30 May 2021: Articles
Systemic IgG4-Related Disease Masquerading as Cholangiocarcinoma: A Case Report Underscoring the Importance of Medical History
Challenging differential diagnosis, Rare disease, Educational Purpose (only if useful for a systematic review or synthesis)Benjamin P.M. Gummlich A , Philipp Ströbel B , Ali Seif Amir Hosseini B , Albrecht Neesse D , Volker Ellenrieder D , Harald Schwörer A*
Am J Case Rep 2021; 22:e930729
BACKGROUND: Immunoglobulin (Ig) G4-related disease is a rare disease of unknown pathophysiology, which can affect multiple organs leading to tissue fibrosis and organ failure. The present case report describes a patient with systemic IgG4-related disease (IgG4-RD) that occurred over a 1-year period and affected multiple organs at different times. Imaging studies, interventional procedures, changes in laboratory parameters, and histopathology demonstrate the novel and known aspects of this disease before and during prednisolone monotherapy and in combination with azathioprine.
CASE REPORT: A 64-year-old man presented with weight loss and painless jaundice, which was highly suspicious for cholangiocarcinoma. A thorough medical history together with laboratory tests, imaging procedures, and endoscopic interventions confirmed that surgery was not needed and led to the final diagnosis of histologically-confirmed, IgG4-related sclerosing cholangitis and autoimmune pancreatitis type 1. Other typical organ manifestations of systemic IgG4-RD were diagnosed through a thorough medical review, which led to immunohistochemical reevaluation of past surgical specimens. Besides the IgG4-related organ manifestations, which can include periorbital xanthelasmas, our patient developed a pulmonary adenocarcinoma 6 years after the initial clinical onset of IgG4-RD. After immunosuppressive treatment with prednisolone alone and subsequently in combination with azathioprine, the patient’s IgG4-RD resolved.
CONCLUSIONS: Interdisciplinary collaboration is required to diagnose IgG4-RD that involves multiple organs. Patient medical history remains crucial for diagnosis and attention should be paid to avoiding unnecessary surgery. Tumors (lung adenocarcinomas) and xanthelasmas can develop because of IgG4-RD. Glucocorticoids and additional azathioprine may be advisable for maintenance treatment.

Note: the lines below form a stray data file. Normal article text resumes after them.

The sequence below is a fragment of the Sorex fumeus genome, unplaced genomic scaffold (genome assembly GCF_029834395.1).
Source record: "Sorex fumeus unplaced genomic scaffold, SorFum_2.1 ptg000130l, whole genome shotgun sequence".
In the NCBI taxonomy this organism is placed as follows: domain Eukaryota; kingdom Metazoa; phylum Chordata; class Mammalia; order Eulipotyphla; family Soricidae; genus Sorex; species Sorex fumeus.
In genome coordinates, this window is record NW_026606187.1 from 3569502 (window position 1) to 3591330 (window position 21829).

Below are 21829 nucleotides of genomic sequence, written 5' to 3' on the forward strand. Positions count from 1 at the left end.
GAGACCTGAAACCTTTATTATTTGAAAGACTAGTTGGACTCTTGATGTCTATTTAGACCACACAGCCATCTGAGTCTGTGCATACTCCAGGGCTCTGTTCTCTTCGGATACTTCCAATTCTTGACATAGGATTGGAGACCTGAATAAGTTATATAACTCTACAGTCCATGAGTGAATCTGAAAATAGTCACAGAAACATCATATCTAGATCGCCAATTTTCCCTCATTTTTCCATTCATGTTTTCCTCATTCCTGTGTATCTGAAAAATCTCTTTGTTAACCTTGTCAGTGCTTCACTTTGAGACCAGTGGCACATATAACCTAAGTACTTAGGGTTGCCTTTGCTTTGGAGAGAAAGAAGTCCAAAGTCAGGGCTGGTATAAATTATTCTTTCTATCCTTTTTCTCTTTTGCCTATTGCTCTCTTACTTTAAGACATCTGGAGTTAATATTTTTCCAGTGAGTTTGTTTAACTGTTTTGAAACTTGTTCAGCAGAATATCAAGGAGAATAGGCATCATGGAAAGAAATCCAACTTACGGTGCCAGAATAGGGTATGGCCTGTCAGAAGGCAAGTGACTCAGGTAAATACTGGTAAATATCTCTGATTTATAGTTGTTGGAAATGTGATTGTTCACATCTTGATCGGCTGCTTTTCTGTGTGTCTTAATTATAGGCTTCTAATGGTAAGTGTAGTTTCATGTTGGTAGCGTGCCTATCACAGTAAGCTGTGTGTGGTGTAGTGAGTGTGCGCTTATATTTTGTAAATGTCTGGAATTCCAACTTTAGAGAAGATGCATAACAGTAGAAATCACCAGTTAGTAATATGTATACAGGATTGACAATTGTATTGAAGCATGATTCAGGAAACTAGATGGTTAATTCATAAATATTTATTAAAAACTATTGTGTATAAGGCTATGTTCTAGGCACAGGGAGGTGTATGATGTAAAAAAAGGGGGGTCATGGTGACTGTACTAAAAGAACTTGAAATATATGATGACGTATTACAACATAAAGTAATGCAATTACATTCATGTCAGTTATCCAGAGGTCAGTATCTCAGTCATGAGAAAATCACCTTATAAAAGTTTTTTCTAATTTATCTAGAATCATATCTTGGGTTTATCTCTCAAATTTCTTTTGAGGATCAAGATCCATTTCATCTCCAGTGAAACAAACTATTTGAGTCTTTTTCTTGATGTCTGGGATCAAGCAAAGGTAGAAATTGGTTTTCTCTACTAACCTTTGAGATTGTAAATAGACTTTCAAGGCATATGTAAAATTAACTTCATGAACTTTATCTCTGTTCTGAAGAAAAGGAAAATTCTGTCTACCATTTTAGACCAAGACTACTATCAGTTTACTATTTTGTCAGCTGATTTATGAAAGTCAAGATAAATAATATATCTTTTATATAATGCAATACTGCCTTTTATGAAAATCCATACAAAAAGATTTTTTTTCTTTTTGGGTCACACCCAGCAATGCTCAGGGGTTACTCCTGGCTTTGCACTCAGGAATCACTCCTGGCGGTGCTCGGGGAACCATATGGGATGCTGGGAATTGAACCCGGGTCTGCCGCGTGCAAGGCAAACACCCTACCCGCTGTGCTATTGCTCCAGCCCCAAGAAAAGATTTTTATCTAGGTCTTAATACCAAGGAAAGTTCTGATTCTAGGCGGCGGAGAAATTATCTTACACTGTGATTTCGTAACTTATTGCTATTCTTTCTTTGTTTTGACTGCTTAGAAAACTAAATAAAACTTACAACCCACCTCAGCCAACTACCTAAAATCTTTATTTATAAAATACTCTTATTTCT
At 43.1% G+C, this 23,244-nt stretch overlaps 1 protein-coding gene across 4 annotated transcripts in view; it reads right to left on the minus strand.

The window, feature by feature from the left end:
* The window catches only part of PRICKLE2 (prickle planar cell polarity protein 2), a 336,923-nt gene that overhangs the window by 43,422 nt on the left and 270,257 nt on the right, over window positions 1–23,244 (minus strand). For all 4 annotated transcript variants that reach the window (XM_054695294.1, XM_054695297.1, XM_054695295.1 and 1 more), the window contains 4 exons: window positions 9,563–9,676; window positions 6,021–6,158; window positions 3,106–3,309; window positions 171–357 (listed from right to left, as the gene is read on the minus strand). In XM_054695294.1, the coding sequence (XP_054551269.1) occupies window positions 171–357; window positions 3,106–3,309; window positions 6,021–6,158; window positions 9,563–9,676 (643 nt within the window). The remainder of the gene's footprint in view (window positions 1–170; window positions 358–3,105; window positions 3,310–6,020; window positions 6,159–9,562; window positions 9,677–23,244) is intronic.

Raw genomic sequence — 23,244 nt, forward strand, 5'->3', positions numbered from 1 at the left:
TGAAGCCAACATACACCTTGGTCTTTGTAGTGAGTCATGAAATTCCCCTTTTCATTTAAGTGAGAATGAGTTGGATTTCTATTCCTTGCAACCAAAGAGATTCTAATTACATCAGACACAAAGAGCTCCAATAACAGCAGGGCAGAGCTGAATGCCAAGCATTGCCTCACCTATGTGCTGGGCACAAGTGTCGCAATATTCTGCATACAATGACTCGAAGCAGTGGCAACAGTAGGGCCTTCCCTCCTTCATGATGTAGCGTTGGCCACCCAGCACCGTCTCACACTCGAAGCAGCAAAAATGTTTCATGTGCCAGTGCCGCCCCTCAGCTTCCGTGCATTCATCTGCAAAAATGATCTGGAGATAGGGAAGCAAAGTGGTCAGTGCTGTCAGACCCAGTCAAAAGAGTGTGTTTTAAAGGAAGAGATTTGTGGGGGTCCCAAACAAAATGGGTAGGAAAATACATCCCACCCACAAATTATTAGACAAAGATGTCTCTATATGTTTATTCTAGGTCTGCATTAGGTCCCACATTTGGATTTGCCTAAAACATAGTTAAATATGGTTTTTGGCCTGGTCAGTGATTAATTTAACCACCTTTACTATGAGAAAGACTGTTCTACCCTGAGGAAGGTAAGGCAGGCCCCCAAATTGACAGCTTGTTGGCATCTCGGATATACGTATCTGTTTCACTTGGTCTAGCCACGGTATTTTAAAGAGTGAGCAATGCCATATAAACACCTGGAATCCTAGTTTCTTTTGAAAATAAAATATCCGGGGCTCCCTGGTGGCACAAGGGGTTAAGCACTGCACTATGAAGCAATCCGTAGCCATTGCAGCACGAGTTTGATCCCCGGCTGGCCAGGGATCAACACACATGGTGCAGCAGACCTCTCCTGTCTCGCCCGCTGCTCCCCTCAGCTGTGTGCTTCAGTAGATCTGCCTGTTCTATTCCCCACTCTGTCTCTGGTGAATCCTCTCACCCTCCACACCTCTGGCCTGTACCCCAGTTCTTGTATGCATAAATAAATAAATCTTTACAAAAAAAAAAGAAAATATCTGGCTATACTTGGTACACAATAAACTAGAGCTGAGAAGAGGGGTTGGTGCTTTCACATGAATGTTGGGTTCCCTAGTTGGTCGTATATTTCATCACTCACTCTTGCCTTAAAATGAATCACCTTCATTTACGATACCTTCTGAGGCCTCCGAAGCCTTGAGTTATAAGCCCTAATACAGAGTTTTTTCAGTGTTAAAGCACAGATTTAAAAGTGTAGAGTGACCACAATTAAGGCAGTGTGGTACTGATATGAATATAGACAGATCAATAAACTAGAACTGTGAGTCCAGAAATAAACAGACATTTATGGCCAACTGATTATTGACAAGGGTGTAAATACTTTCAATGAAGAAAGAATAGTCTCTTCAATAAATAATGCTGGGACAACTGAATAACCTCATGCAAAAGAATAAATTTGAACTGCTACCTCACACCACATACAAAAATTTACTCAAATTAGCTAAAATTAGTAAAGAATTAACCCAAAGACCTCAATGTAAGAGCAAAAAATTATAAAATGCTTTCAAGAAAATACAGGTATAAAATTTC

Keywords: Cholangitis, Sclerosing, Pancreatitis, Xanthomatosis, autoimmune pancreatitis, Adenocarcinoma of Lung, Bile Duct Neoplasms, Bile Ducts, Intrahepatic, Cholangiocarcinoma, Immunoglobulin G4-Related Disease, Lung Neoplasms, Male, Middle Aged
Immunoglobulin (Ig) G4-related disease (IgG4-RD) is a chronic inflammatory disease with a prevalence of about 4.6 people per 100 000 , which can affect multiple organ systems [2,3], leading to tissue fibrosis and failure of organs and systems such as the pancreas, biliary tract, salivary and lacrimal glands, lymph nodes, the retroperitoneum, kidneys, and the aorta. Clinically, IgG4-RD presents as unspecific organ swelling or pseudotumors, which can mimic many malignant, infectious, or chronic inflammatory diseases . Serologically, serum IgG4-levels may be increased to >135 mg/dL [4,5].
The criterion standard method for diagnosing IgG4-RD is histology . Different diagnostic criteria exist for systemic- or single-organ involvement, based on the disease’s clinical appearance, serology, histology,and imaging studies [5–10].
We present a report about a patient with IgG4-related sclerosing cholangitis (IgG4-SC) that masqueraded as cholangiocarcinoma. He was retrospectively diagnosed with systemic IgG4-RD based on evaluation of his medical history.
A 64-year-old man was admitted to the Department of Gastroenterology with acute painless jaundice, a 4-kg weight loss in the last 3 months, dark-colored urine, and gray stools. The patient had noticed the painless jaundice <1 week before admission. He had no episodes of fever, night sweats, diarrhea, steatorrhea, abdominal pain, or dysuria but complained of pruritus. He was White, was born and lived in Germany, and had not traveled abroad. He rarely drank alcohol, did not smoke, and had never consumed illegal drugs. He was married, had 2 children, and worked as an electrician. His family history was positive for gastric and colonic cancer in his father.